I presented a brief talk on the challenges of Reformed denominations in the United States (PCUSA, UCC, RCA) and shared the issue of diversity. As a member of the predominantly white PCUSA and a Mid-Council leader, our challenges – I said –  include the need for more opportunities for women of color.

After I spoke, one of the Orthodox leaders quietly informed me that women are not created in the image of God. (I asked him to repeat himself because I was pretty sure he said that women were not created in the image of God.) He clarified that “men are created in the image of God and women are created in the image of men.”

It was going to be an interesting week.

Theological diversity is tricky. I find myself giving up almost immediately when a Christian sibling informs me that women cannot speak in church or – God forbid – LGBTQ people cannot even be in church. I am tired of having this talk with my more conservative friends. There is too much work to do for us to keep having that conversation. And yet, we need to keep having that conversation in some circles.

In Magnano, we were the most diverse community I’ve worked with in a long time. But in spite of the array of languages, skin colors, and dress, some of us were miles apart theologically. We all love Jesus, but our understanding about whom God calls varies widely.

As a person who had never seen a clergywoman until my first day of seminary, I understand the process of expanding our realization about who could possibly be called to serve in offices of ordained ministry. And it is a process. I’ve come to see that some of us are called to keep moving forward and let those who are still grappling with issues about “ordination standards” continue to grapple in their own timeline. And then there are others of us who are called to sit with those who are not yet with us and patiently, prayerfully continue to have that conversation, modeling the love of Jesus. The hard part is authentically seeing each other with the eyes of Christ.

As for me, I am still able to have those conversations with those who do not yet embrace what I know to be true: that God calls women and our LGBTQ siblings into ordained leadership. But it’s not easy.


Jan Edmiston is Co-Moderator of the 222and General Assembly of the PCUSA. She is a Teaching Elder member of Chicago Presbytery.

Emmett Till: Then and Now

Each month, we post a series of blogs around a common topic. This month, Lee Hinson-Hasty is curating a series identifying books that Presbyterian leaders are reading now that inform their ministry and work. Why are these texts relevant today? How might they bring us into God’s future? We invite you to join the conversation on Facebook and Twitter!

by Jan Edmiston

Emmett Till was murdered more than 60 years ago and since that terrible day, more than 10 books have been written to tell the story. But Timothy B. Tyson’s book, The Blood of Emmett Till, is especially timely for a 21st century audience, telling the story once again within the context of the increasingly reported deaths of so many unarmed black men as well as the creation of the Black Lives Matter movement.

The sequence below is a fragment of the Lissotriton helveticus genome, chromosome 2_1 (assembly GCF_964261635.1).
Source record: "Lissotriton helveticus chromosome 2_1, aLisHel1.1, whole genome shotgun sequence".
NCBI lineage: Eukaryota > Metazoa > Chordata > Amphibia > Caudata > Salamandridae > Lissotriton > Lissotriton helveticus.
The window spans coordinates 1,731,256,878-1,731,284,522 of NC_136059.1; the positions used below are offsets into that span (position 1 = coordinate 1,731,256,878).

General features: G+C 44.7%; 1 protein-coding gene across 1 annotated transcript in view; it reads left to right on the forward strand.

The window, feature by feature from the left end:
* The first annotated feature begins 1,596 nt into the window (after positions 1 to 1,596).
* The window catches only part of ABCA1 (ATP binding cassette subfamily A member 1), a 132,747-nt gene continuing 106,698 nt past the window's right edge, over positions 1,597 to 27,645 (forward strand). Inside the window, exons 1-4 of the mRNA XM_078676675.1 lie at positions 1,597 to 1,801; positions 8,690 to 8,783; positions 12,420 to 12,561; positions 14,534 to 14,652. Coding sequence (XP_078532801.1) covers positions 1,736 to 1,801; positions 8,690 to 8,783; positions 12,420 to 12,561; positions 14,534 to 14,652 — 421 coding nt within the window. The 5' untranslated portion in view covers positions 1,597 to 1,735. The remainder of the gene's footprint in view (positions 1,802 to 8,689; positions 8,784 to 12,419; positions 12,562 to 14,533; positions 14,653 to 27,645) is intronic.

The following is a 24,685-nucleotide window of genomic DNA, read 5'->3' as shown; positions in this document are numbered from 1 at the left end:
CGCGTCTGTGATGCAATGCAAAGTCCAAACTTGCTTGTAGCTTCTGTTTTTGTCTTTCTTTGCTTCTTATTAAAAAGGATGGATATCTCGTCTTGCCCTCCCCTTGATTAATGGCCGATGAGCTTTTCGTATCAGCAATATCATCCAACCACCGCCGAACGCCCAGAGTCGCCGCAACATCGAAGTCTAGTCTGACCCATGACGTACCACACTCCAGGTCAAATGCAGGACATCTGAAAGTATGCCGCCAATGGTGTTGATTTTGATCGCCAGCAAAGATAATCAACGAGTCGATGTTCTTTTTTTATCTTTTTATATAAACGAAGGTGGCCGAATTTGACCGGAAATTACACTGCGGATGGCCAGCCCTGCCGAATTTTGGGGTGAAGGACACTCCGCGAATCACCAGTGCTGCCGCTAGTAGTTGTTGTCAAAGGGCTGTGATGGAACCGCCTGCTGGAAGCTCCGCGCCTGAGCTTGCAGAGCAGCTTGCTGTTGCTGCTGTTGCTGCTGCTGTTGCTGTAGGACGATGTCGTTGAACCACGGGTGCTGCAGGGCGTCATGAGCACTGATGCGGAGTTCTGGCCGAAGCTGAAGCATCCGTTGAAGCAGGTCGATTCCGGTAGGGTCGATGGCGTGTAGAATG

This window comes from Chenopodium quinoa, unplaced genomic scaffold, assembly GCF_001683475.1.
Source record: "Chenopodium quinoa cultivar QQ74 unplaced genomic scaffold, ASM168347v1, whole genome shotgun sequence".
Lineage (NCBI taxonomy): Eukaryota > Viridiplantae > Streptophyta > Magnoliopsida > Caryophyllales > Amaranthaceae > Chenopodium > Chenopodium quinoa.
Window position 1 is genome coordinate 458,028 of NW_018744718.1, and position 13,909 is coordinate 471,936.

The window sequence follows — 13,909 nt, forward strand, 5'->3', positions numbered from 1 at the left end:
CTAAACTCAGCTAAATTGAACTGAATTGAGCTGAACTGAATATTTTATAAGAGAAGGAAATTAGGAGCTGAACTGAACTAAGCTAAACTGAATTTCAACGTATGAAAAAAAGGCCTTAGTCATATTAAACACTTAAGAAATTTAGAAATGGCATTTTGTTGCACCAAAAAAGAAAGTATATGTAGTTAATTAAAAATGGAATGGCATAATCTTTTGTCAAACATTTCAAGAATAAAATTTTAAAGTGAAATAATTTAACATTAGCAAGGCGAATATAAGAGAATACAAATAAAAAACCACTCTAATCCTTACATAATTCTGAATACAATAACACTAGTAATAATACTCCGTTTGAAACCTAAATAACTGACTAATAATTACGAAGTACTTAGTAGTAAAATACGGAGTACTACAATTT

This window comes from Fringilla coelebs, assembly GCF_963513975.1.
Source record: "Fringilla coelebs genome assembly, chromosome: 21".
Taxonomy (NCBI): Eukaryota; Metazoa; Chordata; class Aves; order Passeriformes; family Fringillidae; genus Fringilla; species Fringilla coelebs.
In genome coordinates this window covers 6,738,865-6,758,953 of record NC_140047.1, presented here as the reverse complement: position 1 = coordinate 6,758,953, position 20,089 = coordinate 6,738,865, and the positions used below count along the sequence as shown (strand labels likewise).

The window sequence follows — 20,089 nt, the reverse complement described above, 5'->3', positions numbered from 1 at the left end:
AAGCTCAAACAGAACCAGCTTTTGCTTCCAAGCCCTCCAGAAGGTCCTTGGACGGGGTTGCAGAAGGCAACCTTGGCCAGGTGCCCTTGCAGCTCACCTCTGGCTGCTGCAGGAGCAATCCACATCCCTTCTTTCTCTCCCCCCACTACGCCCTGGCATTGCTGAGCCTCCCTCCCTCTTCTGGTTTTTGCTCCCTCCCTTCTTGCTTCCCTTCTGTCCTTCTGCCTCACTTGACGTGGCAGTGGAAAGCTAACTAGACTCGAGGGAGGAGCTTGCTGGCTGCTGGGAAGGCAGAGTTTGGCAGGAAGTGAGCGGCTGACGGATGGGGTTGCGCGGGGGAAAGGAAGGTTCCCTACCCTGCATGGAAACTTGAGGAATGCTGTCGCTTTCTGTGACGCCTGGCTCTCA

There was a time when the murders of unarmed black men and boys went largely unreported. And while hundreds more have been killed since Emmett Till, some of their names are part of our national liturgy of lament: Michael Brown, Trayvon Martin, Tamir Rice, Clementa Pinckney, Freddy Gray. “America is still killing Emmett Till,” writes Tyson, but we are increasingly speaking the names of men and women of color who have died in the throes of racial bias and white supremacy. We are called to be like Emmett Till’s mother, Mamie, and not allow victims of racially motivated deaths to be forgotten.

There was a time when the NAACP was considered a radical organization – much like the Black Lives Matter movement has been decried by some today. Timothy Tyson points out the NAACP was once considered to be “a left-wing power-mad organ of destruction” which had been “infiltrated by communist sympathizers.” Similarly incendiary descriptions of Black Lives Matter can be heard today even though that organization’s stated mission is to affirm “black folks’ contributions to this society, our humanity, and our resilience in the face of deadly oppression.” We are reminded in The Blood of Emmett Till that what was once considered radical can become mainstream – and treasured – when we consider the true life experiences of people we have ignored.

Tyson’s book reminds us about the essential nature of testimony. It was his interview of Carolyn Bryant for this book which led to her to admit that Emmett Till never assaulted her in that tiny Mississippi grocery store in 1955. We are reminded what happens when we live by fear even in the face of cultural pressures. False narrative kills.